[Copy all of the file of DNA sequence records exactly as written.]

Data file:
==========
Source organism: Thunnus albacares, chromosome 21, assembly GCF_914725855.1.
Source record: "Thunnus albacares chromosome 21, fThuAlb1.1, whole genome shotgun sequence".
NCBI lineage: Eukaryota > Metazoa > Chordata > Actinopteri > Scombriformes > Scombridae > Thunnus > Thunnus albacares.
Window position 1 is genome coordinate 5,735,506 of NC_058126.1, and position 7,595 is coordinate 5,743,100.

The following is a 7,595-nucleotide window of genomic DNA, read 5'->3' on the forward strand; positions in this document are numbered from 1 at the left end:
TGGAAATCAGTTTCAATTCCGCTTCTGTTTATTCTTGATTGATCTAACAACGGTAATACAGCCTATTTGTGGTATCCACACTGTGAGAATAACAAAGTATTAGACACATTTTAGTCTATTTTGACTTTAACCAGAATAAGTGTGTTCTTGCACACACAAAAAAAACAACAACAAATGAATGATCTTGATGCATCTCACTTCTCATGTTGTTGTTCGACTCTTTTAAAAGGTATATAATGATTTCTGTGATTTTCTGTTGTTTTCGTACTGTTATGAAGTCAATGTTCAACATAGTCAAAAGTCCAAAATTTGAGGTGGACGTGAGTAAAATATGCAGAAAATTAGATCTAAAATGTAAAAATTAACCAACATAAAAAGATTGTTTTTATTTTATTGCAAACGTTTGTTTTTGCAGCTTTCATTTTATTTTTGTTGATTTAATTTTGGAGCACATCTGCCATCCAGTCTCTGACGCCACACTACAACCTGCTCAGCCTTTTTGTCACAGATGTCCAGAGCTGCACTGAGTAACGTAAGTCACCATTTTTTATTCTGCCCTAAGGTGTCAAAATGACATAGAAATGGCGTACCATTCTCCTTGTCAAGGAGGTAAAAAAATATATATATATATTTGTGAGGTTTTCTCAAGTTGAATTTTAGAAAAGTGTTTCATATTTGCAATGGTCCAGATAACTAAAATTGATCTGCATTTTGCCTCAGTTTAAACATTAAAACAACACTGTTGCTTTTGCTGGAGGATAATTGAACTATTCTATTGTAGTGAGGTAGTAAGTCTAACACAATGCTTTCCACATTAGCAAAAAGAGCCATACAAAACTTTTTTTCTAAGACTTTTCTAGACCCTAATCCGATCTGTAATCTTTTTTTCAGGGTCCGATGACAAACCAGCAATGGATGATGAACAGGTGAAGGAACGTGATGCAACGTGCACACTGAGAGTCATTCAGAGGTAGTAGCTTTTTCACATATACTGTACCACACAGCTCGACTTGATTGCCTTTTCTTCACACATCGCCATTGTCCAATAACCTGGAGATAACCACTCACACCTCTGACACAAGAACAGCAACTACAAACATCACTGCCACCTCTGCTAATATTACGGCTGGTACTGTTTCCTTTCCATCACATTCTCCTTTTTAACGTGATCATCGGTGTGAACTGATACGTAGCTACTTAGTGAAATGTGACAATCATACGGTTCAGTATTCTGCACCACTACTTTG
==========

Source organism: Thunnus albacares, chromosome 21, assembly GCF_914725855.1.
Source record: "Thunnus albacares chromosome 21, fThuAlb1.1, whole genome shotgun sequence".
NCBI lineage: Eukaryota > Metazoa > Chordata > Actinopteri > Scombriformes > Scombridae > Thunnus > Thunnus albacares.
Window position 1 is genome coordinate 5,735,506 of NC_058126.1, and position 7,595 is coordinate 5,743,100.

The following is a 7,595-nucleotide window of genomic DNA, read 5'->3' on the forward strand; positions in this document are numbered from 1 at the left end:
TGGAAATCAGTTTCAATTCCGCTTCTGTTTATTCTTGATTGATCTAACAACGGTAATACAGCCTATTTGTGGTATCCACACTGTGAGAATAACAAAGTATTAGACACATTTTAGTCTATTTTGACTTTAACCAGAATAAGTGTGTTCTTGCACACACAAAAAAAACAACAACAAATGAATGATCTTGATGCATCTCACTTCTCATGTTGTTGTTCGACTCTTTTAAAAGGTATATAATGATTTCTGTGATTTTCTGTTGTTTTCGTACTGTTATGAAGTCAATGTTCAACATAGTCAAAAGTCCAAAATTTGAGGTGGACGTGAGTAAAATATGCAGAAAATTAGATCTAAAATGTAAAAATTAACCAACATAAAAAGATTGTTTTTATTTTATTGCAAACGTTTGTTTTTGCAGCTTTCATTTTATTTTTGTTGATTTAATTTTGGAGCACATCTGCCATCCAGTCTCTGACGCCACACTACAACCTGCTCAGCCTTTTTGTCACAGATGTCCAGAGCTGCACTGAGTAACGTAAGTCACCATTTTTTATTCTGCCCTAAGGTGTCAAAATGACATAGAAATGGCGTACCATTCTCCTTGTCAAGGAGGTAAAAAAATATATATATATATTTGTGAGGTTTTCTCAAGTTGAATTTTAGAAAAGTGTTTCATATTTGCAATGGTCCAGATAACTAAAATTGATCTGCATTTTGCCTCAGTTTAAACATTAAAACAACACTGTTGCTTTTGCTGGAGGATAATTGAACTATTCTATTGTAGTGAGGTAGTAAGTCTAACACAATGCTTTCCACATTAGCAAAAAGAGCCATACAAAACTTTTTTTCTAAGACTTTTCTAGACCCTAATCCGATCTGTAATCTTTTTTTCAGGGTCCGATGACAAACCAGCAATGGATGATGAACAGGTGAAGGAACGTGATGCAACGTGCACACTGAGAGTCATTCAGAGGTAGTAGCTTTTTCACATATACTGTACCACACAGCTCGACTTGATTGCCTTTTCTTCACACATCGCCATTGTCCAATAACCTGGAGATAACCACTCACACCTCTGACACAAGAACAGCAACTACAAACATCACTGCCACCTCTGCTAATATTACGGCTGGTACTGTTTCCTTTCCATCACATTCTCCTTTTTAACGTGATCATCGGTGTGAACTGATACGTAGCTACTTAGTGAAATGTGACAATCATACGGTTCAGTATTCTGCACCACTACTTTG